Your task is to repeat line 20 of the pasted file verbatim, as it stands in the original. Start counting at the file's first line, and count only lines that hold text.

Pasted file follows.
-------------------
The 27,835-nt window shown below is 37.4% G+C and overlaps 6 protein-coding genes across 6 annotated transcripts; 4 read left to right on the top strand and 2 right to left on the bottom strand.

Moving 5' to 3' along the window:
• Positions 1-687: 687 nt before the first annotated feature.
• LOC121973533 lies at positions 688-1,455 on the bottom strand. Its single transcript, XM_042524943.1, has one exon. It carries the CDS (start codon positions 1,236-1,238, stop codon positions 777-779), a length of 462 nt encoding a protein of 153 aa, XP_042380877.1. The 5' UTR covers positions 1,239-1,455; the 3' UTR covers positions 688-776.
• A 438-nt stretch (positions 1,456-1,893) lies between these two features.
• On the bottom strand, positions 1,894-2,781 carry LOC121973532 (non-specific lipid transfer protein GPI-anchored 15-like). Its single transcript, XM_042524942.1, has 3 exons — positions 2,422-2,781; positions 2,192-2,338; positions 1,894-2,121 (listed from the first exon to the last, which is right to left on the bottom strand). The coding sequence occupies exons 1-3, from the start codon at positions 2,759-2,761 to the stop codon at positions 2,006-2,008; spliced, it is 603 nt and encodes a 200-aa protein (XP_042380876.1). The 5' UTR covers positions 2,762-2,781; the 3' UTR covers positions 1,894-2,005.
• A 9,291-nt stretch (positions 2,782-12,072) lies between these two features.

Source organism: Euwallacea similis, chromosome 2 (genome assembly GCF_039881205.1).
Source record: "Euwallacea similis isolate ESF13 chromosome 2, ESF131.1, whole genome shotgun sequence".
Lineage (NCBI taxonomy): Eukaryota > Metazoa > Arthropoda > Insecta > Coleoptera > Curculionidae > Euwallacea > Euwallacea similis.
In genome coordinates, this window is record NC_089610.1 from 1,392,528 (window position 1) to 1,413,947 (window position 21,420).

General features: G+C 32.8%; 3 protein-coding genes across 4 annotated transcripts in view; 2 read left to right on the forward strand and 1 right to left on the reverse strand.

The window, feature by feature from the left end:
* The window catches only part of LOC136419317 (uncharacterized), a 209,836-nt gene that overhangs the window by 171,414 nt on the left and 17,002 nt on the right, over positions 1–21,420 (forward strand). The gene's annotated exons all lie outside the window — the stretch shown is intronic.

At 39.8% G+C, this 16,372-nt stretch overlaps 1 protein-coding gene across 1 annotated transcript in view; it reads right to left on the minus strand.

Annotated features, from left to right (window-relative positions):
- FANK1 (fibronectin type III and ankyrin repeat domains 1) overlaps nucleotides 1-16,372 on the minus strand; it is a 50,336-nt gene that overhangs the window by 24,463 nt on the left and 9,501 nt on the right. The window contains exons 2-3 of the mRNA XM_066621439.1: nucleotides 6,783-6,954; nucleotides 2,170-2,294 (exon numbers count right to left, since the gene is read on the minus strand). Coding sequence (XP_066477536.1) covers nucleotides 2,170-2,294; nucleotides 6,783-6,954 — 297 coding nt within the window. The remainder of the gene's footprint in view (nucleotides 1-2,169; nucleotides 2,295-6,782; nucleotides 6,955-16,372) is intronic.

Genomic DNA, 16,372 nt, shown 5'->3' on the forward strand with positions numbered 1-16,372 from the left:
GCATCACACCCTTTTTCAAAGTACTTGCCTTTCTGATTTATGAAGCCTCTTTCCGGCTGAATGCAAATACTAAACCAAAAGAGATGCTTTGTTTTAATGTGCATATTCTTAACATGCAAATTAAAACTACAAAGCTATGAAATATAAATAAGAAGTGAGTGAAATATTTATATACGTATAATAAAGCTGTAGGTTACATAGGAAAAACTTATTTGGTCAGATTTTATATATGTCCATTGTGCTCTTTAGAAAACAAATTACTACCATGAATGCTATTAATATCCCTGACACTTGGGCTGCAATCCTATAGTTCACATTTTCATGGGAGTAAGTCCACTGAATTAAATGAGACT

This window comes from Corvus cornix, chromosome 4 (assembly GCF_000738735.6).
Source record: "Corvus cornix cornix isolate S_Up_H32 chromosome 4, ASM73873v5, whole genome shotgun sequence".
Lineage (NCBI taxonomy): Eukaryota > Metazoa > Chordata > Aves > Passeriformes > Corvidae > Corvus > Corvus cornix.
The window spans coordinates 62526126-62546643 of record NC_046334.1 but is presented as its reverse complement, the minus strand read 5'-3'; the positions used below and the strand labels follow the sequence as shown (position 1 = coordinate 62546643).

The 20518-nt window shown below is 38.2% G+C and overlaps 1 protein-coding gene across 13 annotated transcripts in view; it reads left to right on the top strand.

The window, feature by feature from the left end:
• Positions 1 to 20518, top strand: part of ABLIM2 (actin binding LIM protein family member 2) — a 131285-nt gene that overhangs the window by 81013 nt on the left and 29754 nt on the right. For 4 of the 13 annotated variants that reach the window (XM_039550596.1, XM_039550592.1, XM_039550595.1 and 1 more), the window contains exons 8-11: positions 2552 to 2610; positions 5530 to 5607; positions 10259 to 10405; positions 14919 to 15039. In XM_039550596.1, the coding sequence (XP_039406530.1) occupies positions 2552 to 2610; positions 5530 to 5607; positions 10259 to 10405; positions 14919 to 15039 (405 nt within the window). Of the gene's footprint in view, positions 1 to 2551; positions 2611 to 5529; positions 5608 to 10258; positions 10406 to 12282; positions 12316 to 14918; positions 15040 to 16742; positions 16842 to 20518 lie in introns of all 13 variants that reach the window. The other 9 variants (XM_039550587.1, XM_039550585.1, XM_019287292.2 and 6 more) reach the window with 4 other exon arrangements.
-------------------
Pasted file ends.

This window comes from Corvus cornix, chromosome 4 (assembly GCF_000738735.6).